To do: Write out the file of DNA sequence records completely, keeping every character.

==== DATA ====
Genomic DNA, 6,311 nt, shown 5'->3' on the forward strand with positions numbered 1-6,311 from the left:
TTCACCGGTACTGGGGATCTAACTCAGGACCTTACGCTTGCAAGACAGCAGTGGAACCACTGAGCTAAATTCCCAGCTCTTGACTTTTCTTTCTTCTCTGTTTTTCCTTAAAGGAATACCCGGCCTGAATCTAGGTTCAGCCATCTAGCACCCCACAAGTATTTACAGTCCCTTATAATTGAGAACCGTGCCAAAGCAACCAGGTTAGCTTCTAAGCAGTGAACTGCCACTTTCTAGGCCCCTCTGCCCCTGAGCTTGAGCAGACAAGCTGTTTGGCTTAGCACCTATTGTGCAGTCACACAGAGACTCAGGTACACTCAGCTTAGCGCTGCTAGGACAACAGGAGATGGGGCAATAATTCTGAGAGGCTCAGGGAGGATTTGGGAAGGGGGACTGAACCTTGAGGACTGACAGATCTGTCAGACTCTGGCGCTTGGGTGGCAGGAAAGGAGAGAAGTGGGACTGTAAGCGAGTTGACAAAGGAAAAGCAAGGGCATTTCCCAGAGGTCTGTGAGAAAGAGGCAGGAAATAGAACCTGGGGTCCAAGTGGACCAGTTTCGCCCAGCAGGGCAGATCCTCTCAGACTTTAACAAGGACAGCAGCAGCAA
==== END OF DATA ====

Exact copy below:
Genomic DNA, 6,311 nt, shown 5'->3' on the forward strand with positions numbered 1-6,311 from the left:
TTCACCGGTACTGGGGATCTAACTCAGGACCTTACGCTTGCAAGACAGCAGTGGAACCACTGAGCTAAATTCCCAGCTCTTGACTTTTCTTTCTTCTCTGTTTTTCCTTAAAGGAATACCCGGCCTGAATCTAGGTTCAGCCATCTAGCACCCCACAAGTATTTACAGTCCCTTATAATTGAGAACCGTGCCAAAGCAACCAGGTTAGCTTCTAAGCAGTGAACTGCCACTTTCTAGGCCCCTCTGCCCCTGAGCTTGAGCAGACAAGCTGTTTGGCTTAGCACCTATTGTGCAGTCACACAGAGACTCAGGTACACTCAGCTTAGCGCTGCTAGGACAACAGGAGATGGGGCAATAATTCTGAGAGGCTCAGGGAGGATTTGGGAAGGGGGACTGAACCTTGAGGACTGACAGATCTGTCAGACTCTGGCGCTTGGGTGGCAGGAAAGGAGAGAAGTGGGACTGTAAGCGAGTTGACAAAGGAAAAGCAAGGGCATTTCCCAGAGGTCTGTGAGAAAGAGGCAGGAAATAGAACCTGGGGTCCAAGTGGACCAGTTTCGCCCAGCAGGGCAGATCCTCTCAGACTTTAACAAGGACAGCAGCAGCAA